Eumelanin -- a natural pigment found for instance in human eyes -- has, for the first time, been identified in the fossilized compound eyes of 54-million-year-old crane-flies.
Ice sheets impact core elements of the Earth's carbon cycle
The Earth's carbon cycle is crucial in controlling the greenhouse gas content of our atmosphere, and ultimately our climate.
Stressed plants must have iron under control
When land plants' nutrient availability dwindles, they have to respond to this stress.
Epicardial coronary artery abnormalities that do not result in myocardial ischemia
What to Do with Epicardial Coronary Artery Abnormalities That do not Result in Myocardial Ischemia?
Political campaigns may influence acceptance of violence against women
Nicole Johnson, assistant professor of counseling psychology at Lehigh University, set out to examine the influence, both positive and negative, of presidential campaigns, voting behavior, and candidate selection, on social views of rape culture.
Fracking has less impact on groundwater than traditional oil and gas production
The amount of water injected for conventional oil and gas production exceeds that from high-volume hydraulic fracturing and other unconventional oil and gas production by more than a factor of 10, according to a new report.
MDM2 counteracts resistance to CDK4/6 inhibitors for melanoma therapy
A study from Vanderbilt-Ingram Cancer Center and the Department of Veterans Affairs led by Anna Vilgelm, MD, Ph.D., and Ann Richmond, Ph.D., has identified a possible second-line treatment for melanoma patients.
Study: Non-invasive electrical stimulation alters blood flow in brain tumors
Led by Emiliano Santarnecchi, Ph.D., principal investigator at the Berenson-Allen Center For Non-Invasive Brain Stimulation at BIDMC, the scientists demonstrated that applying low-intensity electrical stimulation to the brains of patients with tumors resulted in decreased blood flow within tumors while leaving the rest of the brain unchanged.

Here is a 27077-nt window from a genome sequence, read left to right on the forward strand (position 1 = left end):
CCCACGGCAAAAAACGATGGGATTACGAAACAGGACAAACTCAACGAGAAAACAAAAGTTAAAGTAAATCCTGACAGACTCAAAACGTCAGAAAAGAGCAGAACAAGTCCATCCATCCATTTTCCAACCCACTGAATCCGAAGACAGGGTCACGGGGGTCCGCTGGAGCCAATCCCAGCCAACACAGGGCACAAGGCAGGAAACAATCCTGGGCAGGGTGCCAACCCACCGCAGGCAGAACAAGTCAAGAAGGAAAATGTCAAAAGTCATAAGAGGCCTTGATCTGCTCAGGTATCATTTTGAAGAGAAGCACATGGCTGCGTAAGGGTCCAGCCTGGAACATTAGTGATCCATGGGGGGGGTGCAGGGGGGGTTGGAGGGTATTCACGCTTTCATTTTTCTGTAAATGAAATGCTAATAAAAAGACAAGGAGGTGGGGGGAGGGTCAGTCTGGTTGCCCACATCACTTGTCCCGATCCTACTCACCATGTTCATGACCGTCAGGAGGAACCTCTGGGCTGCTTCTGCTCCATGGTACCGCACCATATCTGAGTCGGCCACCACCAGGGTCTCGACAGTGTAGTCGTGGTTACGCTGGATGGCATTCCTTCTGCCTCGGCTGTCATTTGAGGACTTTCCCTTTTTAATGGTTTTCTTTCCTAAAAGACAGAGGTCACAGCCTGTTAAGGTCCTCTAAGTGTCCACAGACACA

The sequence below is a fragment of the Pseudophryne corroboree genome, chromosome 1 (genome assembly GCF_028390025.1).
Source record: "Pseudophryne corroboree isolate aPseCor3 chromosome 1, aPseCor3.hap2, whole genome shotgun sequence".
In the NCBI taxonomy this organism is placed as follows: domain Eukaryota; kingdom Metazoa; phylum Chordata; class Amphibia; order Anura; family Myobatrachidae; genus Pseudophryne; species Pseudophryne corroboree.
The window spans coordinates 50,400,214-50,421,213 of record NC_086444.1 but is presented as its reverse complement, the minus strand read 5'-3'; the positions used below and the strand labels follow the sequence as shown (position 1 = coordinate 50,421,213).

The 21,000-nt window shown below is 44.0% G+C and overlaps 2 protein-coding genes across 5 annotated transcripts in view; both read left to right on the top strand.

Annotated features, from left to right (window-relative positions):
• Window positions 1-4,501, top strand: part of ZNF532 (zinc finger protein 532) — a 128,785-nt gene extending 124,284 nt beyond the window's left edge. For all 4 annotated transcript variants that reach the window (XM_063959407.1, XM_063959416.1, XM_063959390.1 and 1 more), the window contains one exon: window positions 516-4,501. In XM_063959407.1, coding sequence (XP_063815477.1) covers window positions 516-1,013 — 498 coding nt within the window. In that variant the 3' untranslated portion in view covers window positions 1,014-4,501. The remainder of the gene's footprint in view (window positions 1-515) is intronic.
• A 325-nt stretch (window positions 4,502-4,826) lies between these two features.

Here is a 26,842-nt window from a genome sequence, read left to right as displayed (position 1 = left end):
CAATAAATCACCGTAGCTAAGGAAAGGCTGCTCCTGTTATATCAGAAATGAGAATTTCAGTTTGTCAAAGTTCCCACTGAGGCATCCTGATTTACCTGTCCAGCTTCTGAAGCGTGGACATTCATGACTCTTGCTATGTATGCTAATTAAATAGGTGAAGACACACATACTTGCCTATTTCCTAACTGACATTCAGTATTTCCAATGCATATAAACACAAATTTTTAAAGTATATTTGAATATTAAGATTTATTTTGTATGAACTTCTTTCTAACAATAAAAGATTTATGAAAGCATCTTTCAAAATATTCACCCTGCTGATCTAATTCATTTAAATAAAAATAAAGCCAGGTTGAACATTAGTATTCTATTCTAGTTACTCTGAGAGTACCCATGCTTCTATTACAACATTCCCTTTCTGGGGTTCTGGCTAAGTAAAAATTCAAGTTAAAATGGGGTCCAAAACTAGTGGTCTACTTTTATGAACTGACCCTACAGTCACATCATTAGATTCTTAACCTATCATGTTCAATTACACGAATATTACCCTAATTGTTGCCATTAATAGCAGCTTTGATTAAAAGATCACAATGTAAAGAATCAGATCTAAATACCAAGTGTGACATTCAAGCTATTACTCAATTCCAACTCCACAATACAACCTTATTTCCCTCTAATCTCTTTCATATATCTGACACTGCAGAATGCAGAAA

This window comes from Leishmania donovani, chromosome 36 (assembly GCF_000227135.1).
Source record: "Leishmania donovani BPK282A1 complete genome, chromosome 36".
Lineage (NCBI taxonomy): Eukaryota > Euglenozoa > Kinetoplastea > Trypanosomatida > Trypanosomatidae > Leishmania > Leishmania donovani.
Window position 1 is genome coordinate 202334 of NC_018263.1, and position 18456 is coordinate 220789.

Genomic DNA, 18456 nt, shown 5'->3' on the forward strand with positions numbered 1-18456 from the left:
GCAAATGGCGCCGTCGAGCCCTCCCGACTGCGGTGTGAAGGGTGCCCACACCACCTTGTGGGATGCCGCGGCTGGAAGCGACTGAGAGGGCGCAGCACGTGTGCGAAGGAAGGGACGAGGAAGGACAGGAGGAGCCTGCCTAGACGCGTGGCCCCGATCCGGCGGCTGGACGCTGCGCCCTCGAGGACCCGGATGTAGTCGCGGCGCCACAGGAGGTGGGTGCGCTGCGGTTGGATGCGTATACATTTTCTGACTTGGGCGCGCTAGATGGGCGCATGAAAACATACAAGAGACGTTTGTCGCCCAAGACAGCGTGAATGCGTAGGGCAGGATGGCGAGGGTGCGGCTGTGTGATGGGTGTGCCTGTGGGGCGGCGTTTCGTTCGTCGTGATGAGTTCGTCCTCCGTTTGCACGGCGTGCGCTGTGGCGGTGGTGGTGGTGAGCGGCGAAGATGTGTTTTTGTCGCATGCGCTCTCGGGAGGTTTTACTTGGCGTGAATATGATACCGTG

NASA pinpointed tropical storm Krosa's strength before Japan landfall
NASA's Aqua satellite provided forecasters at the Joint Typhoon Warning Center with infrared data and cloud top temperature information for Tropical Storm Krosa as it was making landfall in southern Japan.
Skoltech scientists found a way to create long-life fast-charging batteries
A group of researchers led by Skoltech Professor Pavel Troshin studied coordination polymers, a class of compounds with scarcely explored applications in metal-ion batteries, and demonstrated their possible future use in energy storage devices with a high charging/discharging rate and stability.
Dinosaur brains from baby to adult
New research by a University of Bristol palaeontology post-graduate student has revealed fresh insights into how the braincase of the dinosaur Psittacosaurus developed and how this tells us about its posture.
Research suggests glyphosate lowers pH of dicamba spray mixtures below acceptable levels
A University of Tennessee Institute of Agriculture study published in the Journal of Weed Technology found that mixing glyphosate with formulations of dicamba consistently lowered the pH of the spray solution below 5.0 -- a critical value according to the latest dicamba application labels.
Green chemists find a way to turn cashew nut shells into sunscreen
Team of 'green chemists' are working on techniques to produce useful compounds from wood and other fast growing non-edible plant waste, through a chemical process named xylochemistry.
A step forward in wearable robotics: Exosuit assists with both walking and running
A soft robotic exosuit -- worn like a pair of shorts -- can make both walking and running easier for the wearer, a new study reports.